Jewelry shows offer a great opportunity of bringing together people and businesses. Is there room for improvement? Always. One of the things that matter to me is the missed opportunity of engaging audiences during talks and speeches. It could be so much better!
Experts in the room can be the most boring people, right? But why?
Maybe because excellent knowledge about their specific topic makes them enthusiastic insiders unable to get their ideas across to those who aren't experts.
Two common pitfalls:
1. Going into the matter way too deep.
2. Using (big) words and terms that make much sense to their peers but not so much to others.
On both occasions, their insights and ideas get lost by their inability to focus on the audience. Like Chris Anderson (Ted Talks) says it simply: it's not about YOUR (expert, brand, representative) language but THEIR language (audience, listener), referring to the many experts on his TED stage and the challenge to engage an audience to listen to their big idea.
Put a few experts on stage, and chances are they are happily chitchatting amongst themselves.
While for true insiders, this may be a joy, the chances are that the room during a jewelry show is filled with jewelers, diamond sellers, journalists, bloggers, consultants, representatives of trade organizations, a coral salesperson, an Indian rising jewelry designer, students, etc. They politely remain seated but doze off to their phones or look at their watches. However, they came in hoping to learn something new—a missed opportunity.
Experts on stage holding a talk aren't the only ones struggling to keep the audience's attention. Every person that climbs up those stairs and takes a seat in the spotlight runs the risk of losing their audience's interest rapidly.
We have all been there, right? Trapped in a room, having to listen to someone highjacking the space. Whether the person on stage boasts about their accomplishments, bluntly throws opinions on us that are now proposed as facts, or loses themselves with endless anecdotes irrelevant to us, the listener.
The most challenging thing about going on stage is to resist the temptation to show our knowledge by touching on other subjects rather than sticking to the one thing we were supposed to discuss.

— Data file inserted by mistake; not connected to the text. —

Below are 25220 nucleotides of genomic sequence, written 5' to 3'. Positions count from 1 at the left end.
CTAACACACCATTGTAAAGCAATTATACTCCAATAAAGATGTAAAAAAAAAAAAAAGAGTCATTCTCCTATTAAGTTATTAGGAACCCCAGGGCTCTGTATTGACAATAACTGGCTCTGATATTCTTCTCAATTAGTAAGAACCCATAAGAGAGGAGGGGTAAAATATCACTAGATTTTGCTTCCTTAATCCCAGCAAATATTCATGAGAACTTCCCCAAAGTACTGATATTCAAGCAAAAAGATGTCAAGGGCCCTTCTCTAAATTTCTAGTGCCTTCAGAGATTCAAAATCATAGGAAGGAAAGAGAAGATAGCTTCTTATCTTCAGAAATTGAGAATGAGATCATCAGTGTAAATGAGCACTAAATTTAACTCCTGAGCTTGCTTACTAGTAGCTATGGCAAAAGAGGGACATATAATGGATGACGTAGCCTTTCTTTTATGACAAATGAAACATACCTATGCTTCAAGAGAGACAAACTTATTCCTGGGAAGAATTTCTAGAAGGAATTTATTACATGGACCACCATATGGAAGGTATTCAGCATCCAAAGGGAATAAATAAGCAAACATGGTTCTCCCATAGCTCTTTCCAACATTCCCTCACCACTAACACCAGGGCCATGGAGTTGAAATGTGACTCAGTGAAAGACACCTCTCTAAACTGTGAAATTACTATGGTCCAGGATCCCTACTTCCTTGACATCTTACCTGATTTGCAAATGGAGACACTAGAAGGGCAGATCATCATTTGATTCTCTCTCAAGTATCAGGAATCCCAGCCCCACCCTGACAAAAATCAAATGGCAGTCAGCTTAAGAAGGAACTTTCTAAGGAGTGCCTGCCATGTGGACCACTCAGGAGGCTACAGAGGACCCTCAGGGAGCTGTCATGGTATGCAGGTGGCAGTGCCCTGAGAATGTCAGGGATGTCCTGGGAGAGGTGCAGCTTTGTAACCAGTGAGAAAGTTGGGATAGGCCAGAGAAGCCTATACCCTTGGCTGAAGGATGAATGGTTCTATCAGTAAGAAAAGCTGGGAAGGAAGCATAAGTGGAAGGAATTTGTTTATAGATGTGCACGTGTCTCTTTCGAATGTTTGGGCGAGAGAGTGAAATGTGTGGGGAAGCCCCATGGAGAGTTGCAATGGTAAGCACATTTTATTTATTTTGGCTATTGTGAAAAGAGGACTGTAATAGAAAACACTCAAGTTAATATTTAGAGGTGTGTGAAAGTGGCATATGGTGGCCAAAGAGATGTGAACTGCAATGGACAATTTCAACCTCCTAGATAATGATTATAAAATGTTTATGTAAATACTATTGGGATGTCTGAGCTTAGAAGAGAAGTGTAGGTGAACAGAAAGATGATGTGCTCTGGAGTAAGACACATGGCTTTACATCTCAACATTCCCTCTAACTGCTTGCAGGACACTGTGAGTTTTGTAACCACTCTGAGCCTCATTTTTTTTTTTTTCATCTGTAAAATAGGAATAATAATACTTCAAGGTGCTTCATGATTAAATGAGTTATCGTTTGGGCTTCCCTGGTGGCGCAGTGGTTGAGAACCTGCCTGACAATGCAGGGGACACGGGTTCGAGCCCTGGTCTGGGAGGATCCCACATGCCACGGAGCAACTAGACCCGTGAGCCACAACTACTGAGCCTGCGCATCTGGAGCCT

Let's face it, your prospective audience on tradeshows is probably an eclectic mix of nationalities and various roles in the jewelry industry. And they want to connect, and they want to be entertained or informed, or both. Talks during jewelry shows are now a common and valuable practice. Something I talked about in this hot topic a few years ago.
READ ALSO: Has the end come for jewelry shows?
When we see a title that excites us, we hope, as a collective audience, to gain insights, inspiration, a fresh perspective, and a new idea. We hope to feel something perhaps of a shared moment with someone on stage getting a message across that lights a bulb in all our minds—a beautiful experience.
Being authentic is a marketing term that we can hardly escape from nowadays. Other than many jewelry brands struggling with the sheer complexity of this concept, there is a fine line too for speakers between authenticity and mere self-serving promotion.
And yet, when we listen to authentic content, we need no one whispering in our ear that THIS is a genuine speaker. No. We KNOW instantly, and we can't put the finger on it, but we engage and accept the content of the talk and the messenger, aka the speaker on stage. Try listening to Ken Robinson on Ted Talks. He is an exceptionally gifted speaker, but his message is utterly authentic as it is close to his heart, and he knows his subject very well.
Links to the speaker's books, websites, social media, and contact details should be included and easily clickable links so the audience can buy their books, contact them directly or engage with them on social media. Now, this speaker or panelist is not only adequately introduced but doesn't have to spend valuable time (ours and theirs) telling us why we should take them very seriously. We, the audience, know whom we have in front of us. Perhaps even create a (paid for?) option to view all speakers online on an owned channel.
I intend to inspire and criticize with a constructive comment. If there are shows around the globe that are TED TALK perfect, they have nothing to worry about. But my experience is that I LOVE to learn, engage, and connect, and yet I see attention slipping away in the talks I attended. That is a waste of everyone's energy.
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